The film was so popular that the camp horror style and even the trope of a group of kids in a cabin in the woods was copied over and over into new horror films; the most well known of those being Cabin in the Woods written by Joss Whedon and Drew Goddard.
This sort of self-deprecating humor ushered in an entire generation of intentionally campy horror movies specifically designed to be funnier than they are scary. The Evil Dead franchise made “so bad it’s good” something to strive for in comedic horror.
4. The Acceptance of Violent Horror and Boobies – Psycho
Alfred Hitchcock’s Psycho was, at the time, the most violent and risquè film that people had ever seen. Critics initially lambasted it as deviant, hack, low-budget and mediocre “TV” quality. One critic at the time was so offended by the film that she literally walked out mid-movie and resigned her post for the paper she worked for.
Audiences, on the other hand, lined up around the block to get in the theatre. The amount of box office money that came pouring in for Psycho forced critics to change their tune – and ultimately Psycho received four Academy Award nominations. The change of heart with the critics and Hollywood would forever change the landscape of film.
Before all of this happened, the horror genre was exclusively classified as B-list. Horror films didn’t make a lot of money, had a small niche market, and no one bothered sinking significant amounts of money into the genre. Because of the attention and acclaim that Psycho received, Hollywood realized that violent horror is absolutely bankable (and boobies don’t hurt either). A-list stars and directors were suddenly interested in being a part of the genre.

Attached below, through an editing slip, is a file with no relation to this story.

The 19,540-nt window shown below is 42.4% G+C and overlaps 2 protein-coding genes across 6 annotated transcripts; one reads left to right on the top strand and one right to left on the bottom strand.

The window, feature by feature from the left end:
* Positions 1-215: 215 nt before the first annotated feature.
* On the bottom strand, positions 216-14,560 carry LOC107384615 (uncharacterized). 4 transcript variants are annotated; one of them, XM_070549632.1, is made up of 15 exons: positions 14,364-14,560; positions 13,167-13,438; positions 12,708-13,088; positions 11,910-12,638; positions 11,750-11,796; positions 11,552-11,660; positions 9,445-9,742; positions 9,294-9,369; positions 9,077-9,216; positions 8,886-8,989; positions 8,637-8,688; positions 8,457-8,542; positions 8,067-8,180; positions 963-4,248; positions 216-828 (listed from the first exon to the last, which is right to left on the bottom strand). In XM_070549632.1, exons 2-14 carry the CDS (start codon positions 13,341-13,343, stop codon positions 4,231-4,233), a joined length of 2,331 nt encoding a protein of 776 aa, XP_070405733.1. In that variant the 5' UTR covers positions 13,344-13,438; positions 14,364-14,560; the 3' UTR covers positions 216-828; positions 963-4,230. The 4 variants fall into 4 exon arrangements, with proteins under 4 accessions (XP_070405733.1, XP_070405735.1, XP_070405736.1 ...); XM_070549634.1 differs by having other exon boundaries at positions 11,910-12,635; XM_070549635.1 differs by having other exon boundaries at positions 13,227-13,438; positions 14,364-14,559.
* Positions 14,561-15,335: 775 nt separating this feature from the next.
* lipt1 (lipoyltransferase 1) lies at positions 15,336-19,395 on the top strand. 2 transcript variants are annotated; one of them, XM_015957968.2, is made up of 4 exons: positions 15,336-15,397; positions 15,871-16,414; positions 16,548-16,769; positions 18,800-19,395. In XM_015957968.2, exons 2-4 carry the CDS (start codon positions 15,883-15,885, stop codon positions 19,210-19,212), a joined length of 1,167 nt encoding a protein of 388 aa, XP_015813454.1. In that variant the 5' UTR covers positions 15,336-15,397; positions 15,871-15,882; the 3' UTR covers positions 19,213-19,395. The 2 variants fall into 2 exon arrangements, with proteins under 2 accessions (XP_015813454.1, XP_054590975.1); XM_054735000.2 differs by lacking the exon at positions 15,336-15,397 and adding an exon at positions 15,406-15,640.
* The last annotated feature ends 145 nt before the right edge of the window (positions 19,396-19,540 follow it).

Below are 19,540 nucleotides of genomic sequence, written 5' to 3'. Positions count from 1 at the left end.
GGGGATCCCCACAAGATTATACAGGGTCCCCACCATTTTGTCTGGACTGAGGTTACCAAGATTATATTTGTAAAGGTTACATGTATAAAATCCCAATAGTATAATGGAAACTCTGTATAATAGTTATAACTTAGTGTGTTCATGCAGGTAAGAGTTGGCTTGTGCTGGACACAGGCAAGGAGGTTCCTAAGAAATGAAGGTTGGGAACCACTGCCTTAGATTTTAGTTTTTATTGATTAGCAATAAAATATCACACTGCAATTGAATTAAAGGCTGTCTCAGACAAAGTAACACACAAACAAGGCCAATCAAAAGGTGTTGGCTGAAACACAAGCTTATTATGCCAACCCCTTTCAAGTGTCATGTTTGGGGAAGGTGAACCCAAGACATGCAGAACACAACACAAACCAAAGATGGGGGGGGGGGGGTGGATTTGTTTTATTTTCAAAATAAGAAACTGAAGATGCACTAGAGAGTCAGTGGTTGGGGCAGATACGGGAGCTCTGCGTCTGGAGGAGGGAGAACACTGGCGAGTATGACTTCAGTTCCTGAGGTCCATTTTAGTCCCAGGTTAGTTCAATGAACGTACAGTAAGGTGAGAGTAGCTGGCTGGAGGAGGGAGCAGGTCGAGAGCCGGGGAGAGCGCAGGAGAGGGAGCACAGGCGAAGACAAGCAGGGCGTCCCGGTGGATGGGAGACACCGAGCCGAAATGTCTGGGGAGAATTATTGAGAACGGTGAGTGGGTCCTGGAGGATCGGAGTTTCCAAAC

Following in the footprints of Psycho, an explosion of slasher movies came barrelling out of the 1960s in full force, flying boldly in the face of the American Production Code which had strict rules regarding nudity, violence, blood, and toilets. We saw The Birds, The Haunting, Repulsion, Spider Baby, Night of the Living Dead and Rosemary’s Baby – all in the 1960s after the success of Psycho.
Since then, horror has been refined and revered as more than just a low-budget niche genre. Horror is an experience, with hundreds of flavor combinations for everyone, and horror connoisseurs are forever grateful to Hitchcock for opening the floodgates. It didn’t stop with horror either – the American Production Code was scrapped altogether and replaced with the first version of the rating system we know and love today. So thanks, Hitchcock, pioneer of NSFW movies.